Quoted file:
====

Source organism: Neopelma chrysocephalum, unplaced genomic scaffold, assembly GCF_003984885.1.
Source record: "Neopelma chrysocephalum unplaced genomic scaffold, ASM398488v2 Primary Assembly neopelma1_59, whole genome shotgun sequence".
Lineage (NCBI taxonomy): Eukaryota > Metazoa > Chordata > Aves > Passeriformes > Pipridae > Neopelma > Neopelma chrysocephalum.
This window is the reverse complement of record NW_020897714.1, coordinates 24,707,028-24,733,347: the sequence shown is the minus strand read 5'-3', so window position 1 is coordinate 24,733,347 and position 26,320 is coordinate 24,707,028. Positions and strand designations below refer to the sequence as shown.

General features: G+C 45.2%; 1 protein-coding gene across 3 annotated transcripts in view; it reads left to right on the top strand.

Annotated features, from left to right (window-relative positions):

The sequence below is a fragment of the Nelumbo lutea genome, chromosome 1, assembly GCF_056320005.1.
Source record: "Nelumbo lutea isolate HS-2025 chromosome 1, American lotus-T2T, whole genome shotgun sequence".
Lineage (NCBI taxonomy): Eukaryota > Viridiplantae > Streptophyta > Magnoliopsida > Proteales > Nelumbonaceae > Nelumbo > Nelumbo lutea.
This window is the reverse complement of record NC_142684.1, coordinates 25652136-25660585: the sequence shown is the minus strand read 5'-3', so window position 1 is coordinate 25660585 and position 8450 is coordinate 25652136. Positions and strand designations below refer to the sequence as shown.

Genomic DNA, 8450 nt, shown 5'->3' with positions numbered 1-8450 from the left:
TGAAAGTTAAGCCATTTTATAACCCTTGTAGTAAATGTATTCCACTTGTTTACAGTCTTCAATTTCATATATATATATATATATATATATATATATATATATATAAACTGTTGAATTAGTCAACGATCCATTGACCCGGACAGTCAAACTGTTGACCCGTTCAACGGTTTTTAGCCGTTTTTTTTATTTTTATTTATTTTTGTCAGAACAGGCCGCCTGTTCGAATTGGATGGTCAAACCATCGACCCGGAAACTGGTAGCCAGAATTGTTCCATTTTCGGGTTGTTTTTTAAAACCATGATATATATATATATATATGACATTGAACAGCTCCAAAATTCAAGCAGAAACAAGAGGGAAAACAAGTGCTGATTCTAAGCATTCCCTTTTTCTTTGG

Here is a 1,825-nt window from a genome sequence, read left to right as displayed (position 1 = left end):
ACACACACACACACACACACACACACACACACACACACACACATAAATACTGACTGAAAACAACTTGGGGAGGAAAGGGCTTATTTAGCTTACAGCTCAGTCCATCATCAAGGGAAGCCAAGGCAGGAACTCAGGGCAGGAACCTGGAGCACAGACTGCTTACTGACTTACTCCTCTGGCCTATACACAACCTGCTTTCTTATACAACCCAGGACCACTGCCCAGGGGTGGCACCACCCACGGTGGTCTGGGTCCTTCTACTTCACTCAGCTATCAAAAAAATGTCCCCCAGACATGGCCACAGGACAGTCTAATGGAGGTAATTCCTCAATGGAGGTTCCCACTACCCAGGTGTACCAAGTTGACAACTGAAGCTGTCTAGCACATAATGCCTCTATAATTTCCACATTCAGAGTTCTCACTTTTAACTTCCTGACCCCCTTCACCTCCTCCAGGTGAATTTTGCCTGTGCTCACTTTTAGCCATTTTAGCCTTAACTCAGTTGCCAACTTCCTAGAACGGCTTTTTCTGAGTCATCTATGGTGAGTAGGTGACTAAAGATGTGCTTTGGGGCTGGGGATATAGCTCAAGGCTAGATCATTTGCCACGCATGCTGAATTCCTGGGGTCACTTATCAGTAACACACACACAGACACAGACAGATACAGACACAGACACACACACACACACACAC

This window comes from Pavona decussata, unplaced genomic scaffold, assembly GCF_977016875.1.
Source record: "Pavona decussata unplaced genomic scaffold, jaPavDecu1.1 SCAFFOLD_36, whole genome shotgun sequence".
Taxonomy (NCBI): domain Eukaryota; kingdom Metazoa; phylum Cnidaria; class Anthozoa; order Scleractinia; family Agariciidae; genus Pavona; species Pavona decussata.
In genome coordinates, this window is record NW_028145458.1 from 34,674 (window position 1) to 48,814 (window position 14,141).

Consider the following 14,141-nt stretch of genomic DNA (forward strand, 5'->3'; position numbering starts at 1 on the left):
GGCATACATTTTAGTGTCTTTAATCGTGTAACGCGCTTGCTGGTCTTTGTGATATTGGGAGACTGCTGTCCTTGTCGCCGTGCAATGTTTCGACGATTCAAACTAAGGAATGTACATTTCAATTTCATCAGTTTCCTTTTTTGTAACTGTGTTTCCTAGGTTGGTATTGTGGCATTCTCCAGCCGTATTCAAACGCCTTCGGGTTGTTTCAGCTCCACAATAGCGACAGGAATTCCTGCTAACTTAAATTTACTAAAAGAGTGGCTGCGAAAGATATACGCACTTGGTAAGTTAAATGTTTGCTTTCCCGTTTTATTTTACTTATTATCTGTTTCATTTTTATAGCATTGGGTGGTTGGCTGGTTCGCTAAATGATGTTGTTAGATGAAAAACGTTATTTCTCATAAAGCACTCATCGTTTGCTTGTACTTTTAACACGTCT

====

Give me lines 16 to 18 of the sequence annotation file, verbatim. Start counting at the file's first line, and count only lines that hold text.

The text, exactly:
Source record: "Pavona decussata unplaced genomic scaffold, jaPavDecu1.1 SCAFFOLD_36, whole genome shotgun sequence".
Taxonomy (NCBI): domain Eukaryota; kingdom Metazoa; phylum Cnidaria; class Anthozoa; order Scleractinia; family Agariciidae; genus Pavona; species Pavona decussata.
In genome coordinates, this window is record NW_028145458.1 from 34,674 (window position 1) to 48,814 (window position 14,141).